"The company has made significant improvements throughout its businesses and the board is very pleased with the growth and strategic direction under CEO Richard Battista," said Anthea Disney, chairman at Gemstar, which in addition to publishing TV Guide also develops and licenses electronic programming guides. "We are now poised to investigate the range of available strategic alternatives for continuing to build shareholder value."
Interactive listings a draw
That relatively oblique explanation of the move doesn't address more specific possible factors, including the preponderance of private-equity money seeking investments to call home; uncertainty over the future of the media business; the continuing transformation of TV Guide itself, which was remade in October 2005 as a smaller-circulation magazine instead of the traditional listings-obsessed, 9-million-circulation digest. But its interactive TV listings are what will attract the most interest, especially from cable companies and others who could use the listings in set-top boxes.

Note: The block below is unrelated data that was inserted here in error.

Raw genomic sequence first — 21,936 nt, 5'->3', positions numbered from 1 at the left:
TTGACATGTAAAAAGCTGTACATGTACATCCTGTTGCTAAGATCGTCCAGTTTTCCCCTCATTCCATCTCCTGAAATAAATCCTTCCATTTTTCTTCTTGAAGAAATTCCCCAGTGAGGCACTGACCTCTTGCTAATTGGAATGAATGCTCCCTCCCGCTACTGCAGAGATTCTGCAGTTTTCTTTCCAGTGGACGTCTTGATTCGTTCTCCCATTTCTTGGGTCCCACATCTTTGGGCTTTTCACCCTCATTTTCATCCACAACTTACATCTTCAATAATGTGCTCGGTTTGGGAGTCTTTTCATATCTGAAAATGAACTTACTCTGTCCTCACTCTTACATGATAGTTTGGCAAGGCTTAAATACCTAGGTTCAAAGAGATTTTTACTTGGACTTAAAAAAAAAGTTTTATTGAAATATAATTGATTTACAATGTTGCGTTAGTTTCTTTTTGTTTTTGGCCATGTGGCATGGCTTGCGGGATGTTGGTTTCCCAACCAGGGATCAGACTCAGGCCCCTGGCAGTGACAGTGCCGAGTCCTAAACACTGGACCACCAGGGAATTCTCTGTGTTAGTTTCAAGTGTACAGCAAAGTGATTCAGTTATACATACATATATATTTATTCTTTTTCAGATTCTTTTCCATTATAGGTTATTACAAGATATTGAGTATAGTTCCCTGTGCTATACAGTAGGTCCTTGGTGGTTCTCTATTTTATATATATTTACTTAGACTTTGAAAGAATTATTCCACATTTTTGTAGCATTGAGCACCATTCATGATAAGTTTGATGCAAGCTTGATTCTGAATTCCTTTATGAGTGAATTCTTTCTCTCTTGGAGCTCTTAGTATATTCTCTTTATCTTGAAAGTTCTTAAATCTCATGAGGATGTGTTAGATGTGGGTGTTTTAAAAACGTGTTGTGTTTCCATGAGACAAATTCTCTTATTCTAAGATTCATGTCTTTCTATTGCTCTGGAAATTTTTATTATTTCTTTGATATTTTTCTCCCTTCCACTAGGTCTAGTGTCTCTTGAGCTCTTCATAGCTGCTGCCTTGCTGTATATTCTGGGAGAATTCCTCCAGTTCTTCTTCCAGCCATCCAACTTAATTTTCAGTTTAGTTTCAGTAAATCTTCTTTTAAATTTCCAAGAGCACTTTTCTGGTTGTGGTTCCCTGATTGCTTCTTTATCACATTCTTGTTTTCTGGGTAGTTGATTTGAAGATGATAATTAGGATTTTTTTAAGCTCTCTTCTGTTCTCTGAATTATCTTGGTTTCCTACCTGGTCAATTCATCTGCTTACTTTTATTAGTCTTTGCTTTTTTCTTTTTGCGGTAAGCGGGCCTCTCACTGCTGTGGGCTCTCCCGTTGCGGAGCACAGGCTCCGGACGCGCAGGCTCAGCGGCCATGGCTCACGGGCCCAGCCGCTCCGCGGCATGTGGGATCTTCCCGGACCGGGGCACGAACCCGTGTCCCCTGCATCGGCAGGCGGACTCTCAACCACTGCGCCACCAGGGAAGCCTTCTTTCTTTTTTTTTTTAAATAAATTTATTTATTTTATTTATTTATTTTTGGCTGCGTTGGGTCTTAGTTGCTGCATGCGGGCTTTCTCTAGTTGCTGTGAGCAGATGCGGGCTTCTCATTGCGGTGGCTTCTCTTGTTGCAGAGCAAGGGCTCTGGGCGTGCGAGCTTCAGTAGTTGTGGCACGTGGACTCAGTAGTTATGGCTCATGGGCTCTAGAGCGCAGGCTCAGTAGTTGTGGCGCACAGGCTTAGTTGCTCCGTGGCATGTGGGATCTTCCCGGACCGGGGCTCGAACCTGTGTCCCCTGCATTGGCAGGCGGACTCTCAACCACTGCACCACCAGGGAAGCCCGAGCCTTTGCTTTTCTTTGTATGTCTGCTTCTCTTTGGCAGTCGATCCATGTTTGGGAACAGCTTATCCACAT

Exactly which suitors, and in what capacities, might arrive remains to be seen -- and that in turn will affect any eventual price if a deal or deals become reality.
"Private equity could be interested because Gemstar has no debt," said April Horace, analyst at Janco Partners. "People like Microsoft, Google, Time Warner, Comcast -- there's a lot of potential people who could be interested in portions of Gemstar if it were broken up. Then again, Gemstar has been working hard at building those cross-platform initiatives. You could lose that if it were broken up."
UBS Investment Bank is acting as financial adviser to the sale. Gemstar-TV Guide shares, which have been steadily rising for the past 12 months, rose another 66 cents, or nearly 12.4%, in trading this morning.
Revenue at TV Guide magazine fell 5% to $33.7 million in the first quarter of this year as the deliberate reduction in subscribers cut into circulation revenue. Gemstar's overall first quarter revenue totaled $156.7 million, 9% higher than total revenue in first-quarter 2006.
Last November, Gemstar laid off Gemstar laid off 38 people from across departments and offices, including 24 TV Guide staffers and 14 people from the Gemstar data-services group, in a bid to cut costs before 2007 began. One year earlier the company killed Inside TV magazine, its attempt to merge its core editorial competence in TV with the burgeoning celebrity-gossip scene, after only seven months.